December 8, 2016

The Nature of Loneliness by Joe Perez

By Joe Perez

“For most people, the move beyond loneliness requires us to share our story with a significant other. For the spiritual elite, the receiving of our own story — and the knowing that it is an integral part of the larger story of All-That-Is — is enough. But for most human beings, loneliness is transcended through contact with another person.”

– Marc Gafni

Your Supreme Identity is calling to you from the essence of all things. It is your own dwelling place, your unique life story not only told but lived and constantly recreated. It is the force which not only remedies loneliness but gives us solace in our solitude.

Paul Tillich once wrote: “Language… has created the word ‘loneliness’ to express the pain of being alone. And it has created the word ‘solitude’ to express the glory of being alone.”

Researchers tell us that loneliness may be painful, but it also associated with spiritual experiences and creativity. When being alone is freely chosen as an artist’s duty, it becomes a normal part of life. Indeed, being alone is part of the human condition in which we are often at our saddest, full of shame or fear or anger. It does not require us to be physically isolated; we can be desperately lonely in a crowd or amid loved ones if we have been prevented from being our true selves.

From another perspective, loneliness is an impoverishment in the midst of the riches of community. It may be a sign of an unhealthy disconnect between the individual and community, perhaps caused by family strife or an inability to find a religious community in which one finds a home. If we find ourselves without community, loneliness provides the necessary motivation for creating new communities of connection and love and acceptance.

Gafni notes that the original Hebrew word for “lonely” is levado which is sometimes understood as referring not only to humans but to God. God without a created world is levado, God’s own loneliness. Only human evolution and divine evolution can happen only when each take the other as a beloved. This view resonates with the research which shows that loneliness is not an evil, but a normal part of life with its own gifts.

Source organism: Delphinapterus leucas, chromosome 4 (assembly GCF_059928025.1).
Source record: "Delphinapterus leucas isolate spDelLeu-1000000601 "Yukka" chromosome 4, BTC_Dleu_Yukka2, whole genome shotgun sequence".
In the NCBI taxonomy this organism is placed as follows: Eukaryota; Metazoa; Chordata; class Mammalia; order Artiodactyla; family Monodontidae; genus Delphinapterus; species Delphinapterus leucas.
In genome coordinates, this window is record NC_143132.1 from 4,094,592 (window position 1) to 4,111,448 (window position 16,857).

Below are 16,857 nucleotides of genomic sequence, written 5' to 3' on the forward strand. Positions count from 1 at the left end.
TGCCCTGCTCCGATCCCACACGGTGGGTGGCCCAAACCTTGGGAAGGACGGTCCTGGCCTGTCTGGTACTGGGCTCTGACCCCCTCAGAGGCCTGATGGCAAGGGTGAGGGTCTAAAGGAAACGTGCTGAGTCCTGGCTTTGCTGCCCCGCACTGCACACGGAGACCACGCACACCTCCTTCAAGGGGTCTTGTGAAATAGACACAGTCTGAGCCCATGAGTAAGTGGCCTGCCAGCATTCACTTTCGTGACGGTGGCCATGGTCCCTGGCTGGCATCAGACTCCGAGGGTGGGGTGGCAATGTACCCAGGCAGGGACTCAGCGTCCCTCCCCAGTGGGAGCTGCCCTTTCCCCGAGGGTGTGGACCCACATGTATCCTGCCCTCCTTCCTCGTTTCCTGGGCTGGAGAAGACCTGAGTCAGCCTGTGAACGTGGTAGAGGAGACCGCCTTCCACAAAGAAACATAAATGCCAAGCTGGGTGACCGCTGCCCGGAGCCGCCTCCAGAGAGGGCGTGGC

As a member of the gay community, I want to highlight that sexual and gender minorities especially have the opportunity to learn important life lessons from our loneliness. We have been told from our earliest years that a very important part of who we are — our sexual and/or gender identities — are not welcome to be expressed and accepted. We disown a part of ourselves that is part of our essence, a sacred part of All-That-Is as it is manifesting as and through us.

Some of us defiantly blast through society’s rejection into a remarkable form of pride. Others repress the parts of themselves that they are afraid to show the world. Either way, loneliness may threaten to destroy us. We may become isolated and alone in physical and emotional and spiritual levels.

Walk into any bar, gay or straight, and the sight of someone sitting alone conjures up our judgments about loneliness. Do we view him or her as pathetic, someone who must be friendless … a loser? Or do we view them as someone comfortable in their solitude, every bit as much a part of the community as anyone else?

Spirituality advises us not to judge the loner, but to accept her or him into our community and give each other the gift of our companionship. The lonely one is a mirror of God’s own lonely heart, without which there would be nothing, for the extent world is the fullness of divine immanence and transcendence.

Some spiritual elites teach that loneliness is a type of spiritual dysfunction which can be overcome by knowledge of the sacred role of loneliness in the nature of enlightenment. In other words, we are all perfectly complete in ourselves if we understand our Supreme Identity, and so when we are lonely we accept that fact as an integral, natural experience.

So much is true, I think, but it might shortchange the way in which evolution in our spiritual life can be measured by the degree to which we overcome loneliness and find ourselves in loving union, connection with other human beings, nature, and spiritual realities. As Marc Gafni reminds us, this involves sharing our Unique Self story and our spiritual autobiographies with other people in a major way, and finding a receptive audience which listens and approves and loves.

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A draft of this column originally appeared on Gay Spirituality.​

 

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About Joe Perez–Joe Perez is a spiritual mentor, author, poet, and scholar. He is best known for his 2007 book Soulfully Gay. one of the first memoirs in the tradition of World Spirituality based on Integral principles. Joe is also a Scholar-in-Residence at the Center for Integral Wisdom. His works in progress include Gay Spirituality and Kalen O’Tolán.

 

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